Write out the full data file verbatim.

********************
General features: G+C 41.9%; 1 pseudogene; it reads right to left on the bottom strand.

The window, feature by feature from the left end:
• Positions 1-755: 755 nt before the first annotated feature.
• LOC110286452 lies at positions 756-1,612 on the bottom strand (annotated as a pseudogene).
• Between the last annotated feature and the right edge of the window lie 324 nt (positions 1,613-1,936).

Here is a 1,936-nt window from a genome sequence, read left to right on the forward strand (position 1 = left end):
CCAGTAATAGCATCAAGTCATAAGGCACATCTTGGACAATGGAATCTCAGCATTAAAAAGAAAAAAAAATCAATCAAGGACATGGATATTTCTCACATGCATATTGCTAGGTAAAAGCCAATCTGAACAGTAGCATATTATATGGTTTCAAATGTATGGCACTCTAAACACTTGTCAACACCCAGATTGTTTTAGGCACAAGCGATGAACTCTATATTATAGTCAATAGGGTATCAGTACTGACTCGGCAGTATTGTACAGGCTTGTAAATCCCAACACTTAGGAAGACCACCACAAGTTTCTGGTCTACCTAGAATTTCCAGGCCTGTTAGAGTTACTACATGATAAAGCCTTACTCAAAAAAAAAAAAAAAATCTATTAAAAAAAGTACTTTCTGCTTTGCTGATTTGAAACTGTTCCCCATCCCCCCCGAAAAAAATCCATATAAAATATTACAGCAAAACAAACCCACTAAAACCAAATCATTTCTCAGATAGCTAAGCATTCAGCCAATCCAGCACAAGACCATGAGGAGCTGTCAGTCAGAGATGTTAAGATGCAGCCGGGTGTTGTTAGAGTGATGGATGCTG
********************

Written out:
General features: G+C 41.9%; 1 pseudogene; it reads right to left on the bottom strand.

The window, feature by feature from the left end:
• Positions 1-755: 755 nt before the first annotated feature.
• LOC110286452 lies at positions 756-1,612 on the bottom strand (annotated as a pseudogene).
• Between the last annotated feature and the right edge of the window lie 324 nt (positions 1,613-1,936).

Here is a 1,936-nt window from a genome sequence, read left to right on the forward strand (position 1 = left end):
CCAGTAATAGCATCAAGTCATAAGGCACATCTTGGACAATGGAATCTCAGCATTAAAAAGAAAAAAAAATCAATCAAGGACATGGATATTTCTCACATGCATATTGCTAGGTAAAAGCCAATCTGAACAGTAGCATATTATATGGTTTCAAATGTATGGCACTCTAAACACTTGTCAACACCCAGATTGTTTTAGGCACAAGCGATGAACTCTATATTATAGTCAATAGGGTATCAGTACTGACTCGGCAGTATTGTACAGGCTTGTAAATCCCAACACTTAGGAAGACCACCACAAGTTTCTGGTCTACCTAGAATTTCCAGGCCTGTTAGAGTTACTACATGATAAAGCCTTACTCAAAAAAAAAAAAAAAATCTATTAAAAAAAGTACTTTCTGCTTTGCTGATTTGAAACTGTTCCCCATCCCCCCCGAAAAAAATCCATATAAAATATTACAGCAAAACAAACCCACTAAAACCAAATCATTTCTCAGATAGCTAAGCATTCAGCCAATCCAGCACAAGACCATGAGGAGCTGTCAGTCAGAGATGTTAAGATGCAGCCGGGTGTTGTTAGAGTGATGGATGCTG